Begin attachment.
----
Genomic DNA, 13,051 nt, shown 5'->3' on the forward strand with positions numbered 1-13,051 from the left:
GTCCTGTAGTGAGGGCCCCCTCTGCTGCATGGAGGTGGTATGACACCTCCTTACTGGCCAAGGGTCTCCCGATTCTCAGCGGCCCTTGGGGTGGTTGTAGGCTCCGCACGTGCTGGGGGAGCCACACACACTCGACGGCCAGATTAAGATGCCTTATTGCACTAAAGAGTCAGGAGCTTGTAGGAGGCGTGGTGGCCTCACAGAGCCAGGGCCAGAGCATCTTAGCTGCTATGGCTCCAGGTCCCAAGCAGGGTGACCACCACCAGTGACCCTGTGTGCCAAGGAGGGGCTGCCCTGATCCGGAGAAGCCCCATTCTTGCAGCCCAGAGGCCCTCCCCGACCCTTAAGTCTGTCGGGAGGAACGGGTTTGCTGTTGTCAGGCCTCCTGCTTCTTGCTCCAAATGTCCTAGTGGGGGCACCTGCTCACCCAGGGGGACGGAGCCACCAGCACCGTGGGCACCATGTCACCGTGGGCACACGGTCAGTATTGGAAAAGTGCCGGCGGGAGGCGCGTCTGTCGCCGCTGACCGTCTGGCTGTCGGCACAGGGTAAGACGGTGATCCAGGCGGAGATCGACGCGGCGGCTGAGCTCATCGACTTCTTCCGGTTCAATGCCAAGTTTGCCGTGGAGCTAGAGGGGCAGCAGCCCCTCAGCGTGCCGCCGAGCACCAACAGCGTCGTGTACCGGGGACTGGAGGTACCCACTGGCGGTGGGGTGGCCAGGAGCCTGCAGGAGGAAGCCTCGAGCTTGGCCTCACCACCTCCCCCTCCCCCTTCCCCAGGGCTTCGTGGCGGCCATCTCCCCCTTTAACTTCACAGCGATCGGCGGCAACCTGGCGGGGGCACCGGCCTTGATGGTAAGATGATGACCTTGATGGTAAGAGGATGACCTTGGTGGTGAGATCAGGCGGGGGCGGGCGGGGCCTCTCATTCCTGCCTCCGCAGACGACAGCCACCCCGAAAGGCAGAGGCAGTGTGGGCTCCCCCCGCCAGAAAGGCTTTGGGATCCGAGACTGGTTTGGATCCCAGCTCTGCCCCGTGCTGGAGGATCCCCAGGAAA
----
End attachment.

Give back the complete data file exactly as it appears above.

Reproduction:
Genomic DNA, 13,051 nt, shown 5'->3' on the forward strand with positions numbered 1-13,051 from the left:
GTCCTGTAGTGAGGGCCCCCTCTGCTGCATGGAGGTGGTATGACACCTCCTTACTGGCCAAGGGTCTCCCGATTCTCAGCGGCCCTTGGGGTGGTTGTAGGCTCCGCACGTGCTGGGGGAGCCACACACACTCGACGGCCAGATTAAGATGCCTTATTGCACTAAAGAGTCAGGAGCTTGTAGGAGGCGTGGTGGCCTCACAGAGCCAGGGCCAGAGCATCTTAGCTGCTATGGCTCCAGGTCCCAAGCAGGGTGACCACCACCAGTGACCCTGTGTGCCAAGGAGGGGCTGCCCTGATCCGGAGAAGCCCCATTCTTGCAGCCCAGAGGCCCTCCCCGACCCTTAAGTCTGTCGGGAGGAACGGGTTTGCTGTTGTCAGGCCTCCTGCTTCTTGCTCCAAATGTCCTAGTGGGGGCACCTGCTCACCCAGGGGGACGGAGCCACCAGCACCGTGGGCACCATGTCACCGTGGGCACACGGTCAGTATTGGAAAAGTGCCGGCGGGAGGCGCGTCTGTCGCCGCTGACCGTCTGGCTGTCGGCACAGGGTAAGACGGTGATCCAGGCGGAGATCGACGCGGCGGCTGAGCTCATCGACTTCTTCCGGTTCAATGCCAAGTTTGCCGTGGAGCTAGAGGGGCAGCAGCCCCTCAGCGTGCCGCCGAGCACCAACAGCGTCGTGTACCGGGGACTGGAGGTACCCACTGGCGGTGGGGTGGCCAGGAGCCTGCAGGAGGAAGCCTCGAGCTTGGCCTCACCACCTCCCCCTCCCCCTTCCCCAGGGCTTCGTGGCGGCCATCTCCCCCTTTAACTTCACAGCGATCGGCGGCAACCTGGCGGGGGCACCGGCCTTGATGGTAAGATGATGACCTTGATGGTAAGAGGATGACCTTGGTGGTGAGATCAGGCGGGGGCGGGCGGGGCCTCTCATTCCTGCCTCCGCAGACGACAGCCACCCCGAAAGGCAGAGGCAGTGTGGGCTCCCCCCGCCAGAAAGGCTTTGGGATCCGAGACTGGTTTGGATCCCAGCTCTGCCCCGTGCTGGAGGATCCCCAGGAAA